Las Cienegas Grassland Restoration

The desert grasslands found within the Las Cienegas National Conservation Area (LCNCA) include some of the rarest habitats in the American Southwest and are home to six endangered species. These grasslands have degraded over the last 100 years into mesquite woodlands due to grazing practices, fire suppression policies, and the introduction of non-native plant species. The loss of grassland has encouraged erosion, reduced watershed function, and decreased available habitat for pronghorn antelope and other species. In 2009 and 2010, BLM implemented a grassland restoration project on over 3,000 acres, out of an identified 20,000 acres of degraded grassland found within the LCNCA. The project has removed mesquite trees from the area, helping ... Show More

The desert grasslands found within the Las Cienegas National Conservation Area (LCNCA) include some of the rarest habitats in the American Southwest and are home to six endangered species. These grasslands have degraded over the last 100 years into mesquite woodlands due to grazing practices, fire suppression policies, and the introduction of non-native plant species. The loss of grassland has encouraged erosion, reduced watershed function, and decreased available habitat for pronghorn antelope and other species. In 2009 and 2010, BLM implemented a grassland restoration project on over 3,000 acres, out of an identified 20,000 acres of degraded grassland found within the LCNCA. The project has removed mesquite trees from the area, helping to restore habitat for pronghorn antelope and rare migratory and grassland birds. The project also helped to stabilize the regional watershed by increasing water infiltration and reducing erosion. The project has also provided local communities the opportunity to use the biomass generated from the thinning process.

The LCNCA is an archeologically significant site. Prior to ground disturbance, BLM completed cultural resource surveys and inventories to comply with the National Historic Preservation Act. Nearly 10,000 acres were surveyed, identifying 53 new archeological sites and an additional 378 isolated artifacts dating as far back as 3,000 B.C. The newly identified cultural sites will be entered into the State of Arizona Cultural Resource database operated by the Arizona State Museum. Many of the archeological sites are eligible for entry into the National Register of Historic Places. Following the flagging of all identified archeological sites, mechanical and hand removal treatments were used to remove mesquite trees from the grasslands. The restoration resulted in the removal of nearly 1,500 tons of biomass through stewardship contracts and wood permits issued to the local public and local Native American tribes for firewood collection. Permits were also issued to a local mesquite mill that utilized otherwise unmerchantable root balls, trunks, and branches to create unique, hand-crafted furniture and household items.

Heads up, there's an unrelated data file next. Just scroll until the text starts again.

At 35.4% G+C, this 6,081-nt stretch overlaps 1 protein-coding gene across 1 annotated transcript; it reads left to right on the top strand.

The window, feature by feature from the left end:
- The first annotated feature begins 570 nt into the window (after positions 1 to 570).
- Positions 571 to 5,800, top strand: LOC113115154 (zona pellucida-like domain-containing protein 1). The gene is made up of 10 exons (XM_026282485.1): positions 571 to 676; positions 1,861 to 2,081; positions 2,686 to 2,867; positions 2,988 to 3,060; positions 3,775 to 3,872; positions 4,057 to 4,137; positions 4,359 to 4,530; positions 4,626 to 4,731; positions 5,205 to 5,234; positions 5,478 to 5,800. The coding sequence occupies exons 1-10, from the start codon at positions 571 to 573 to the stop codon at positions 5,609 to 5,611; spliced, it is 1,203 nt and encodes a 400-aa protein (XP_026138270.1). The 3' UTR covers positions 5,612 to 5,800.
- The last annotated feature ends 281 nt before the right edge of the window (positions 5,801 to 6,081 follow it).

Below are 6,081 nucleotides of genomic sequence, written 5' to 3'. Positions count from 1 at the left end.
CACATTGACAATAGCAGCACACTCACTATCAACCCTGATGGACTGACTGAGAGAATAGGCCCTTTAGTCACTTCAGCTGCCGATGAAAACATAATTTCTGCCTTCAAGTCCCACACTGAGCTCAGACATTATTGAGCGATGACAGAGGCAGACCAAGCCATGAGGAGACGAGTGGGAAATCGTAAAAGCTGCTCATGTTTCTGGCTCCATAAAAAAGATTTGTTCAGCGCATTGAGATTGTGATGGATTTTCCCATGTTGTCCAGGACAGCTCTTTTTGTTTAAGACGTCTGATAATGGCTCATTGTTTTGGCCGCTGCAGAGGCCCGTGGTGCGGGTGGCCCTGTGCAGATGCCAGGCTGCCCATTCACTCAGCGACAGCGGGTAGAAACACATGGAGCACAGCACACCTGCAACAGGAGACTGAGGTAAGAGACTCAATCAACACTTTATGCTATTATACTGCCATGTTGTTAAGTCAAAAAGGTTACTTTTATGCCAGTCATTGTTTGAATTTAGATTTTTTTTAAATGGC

Economic Impacts of Restoration. Project funding was provided by ARRA and averaged $767,000 ($2011) per year for the two years (2009–2010). Ten primary vendors were awarded contracts and multiple other local vendors provided sub-contract work, supplies and materials purchasing, equipment rental and repair, and fuel. Project expenditures directly accounted for 4 jobs and over $330,000 in local labor income (salaries, wages, and benefits) per year. The emphasis on local contracting resulted in an additional 6 jobs in the local area and an additional $270,000 in local labor income per year generated through contractor expenditures. The project also employed a BLM youth hand crew to cut and spray mesquite on 196 acres of land. The college-aged youth were provided summer jobs working and learning about firefighting, land management, and conservation.

This case study was first published in the FY2011 DOI Economic Contributions Report and is available at  https://www.fort.usgs.gov/sites/default/files/products/publications/23407/23407.pdf Show Less

Contact(s): Catherine M Cullinane Thomas, Christopher C Huber.

Overview

Project Period: 2009-2010

Location: Arizona

Restoration Type: Grassland Restoration,Invasive weed management

Lead Agency: Bureau of Land Management (BLM)

Economic Impacts
Western States Economic Impacts (2014 dollars):

Total Project Expenditures: $1,614,000


Job-Years: Not Available

Labor Income: Not Available

Value Added: Not Available

Economic Output: Not Available

Local Economic Impacts (2014 dollars):

Local Project Expenditures: $1,404,000

Percent of Project Expenditures Spent Locally: 87%

Local Job-Years: 20.2

Local Labor Income: $1,264,000

Local Value Added: Not Available

Local Economic Output: Not Available

Map
Images
Las Cienegas - pronghorn in the native grassland.jpg
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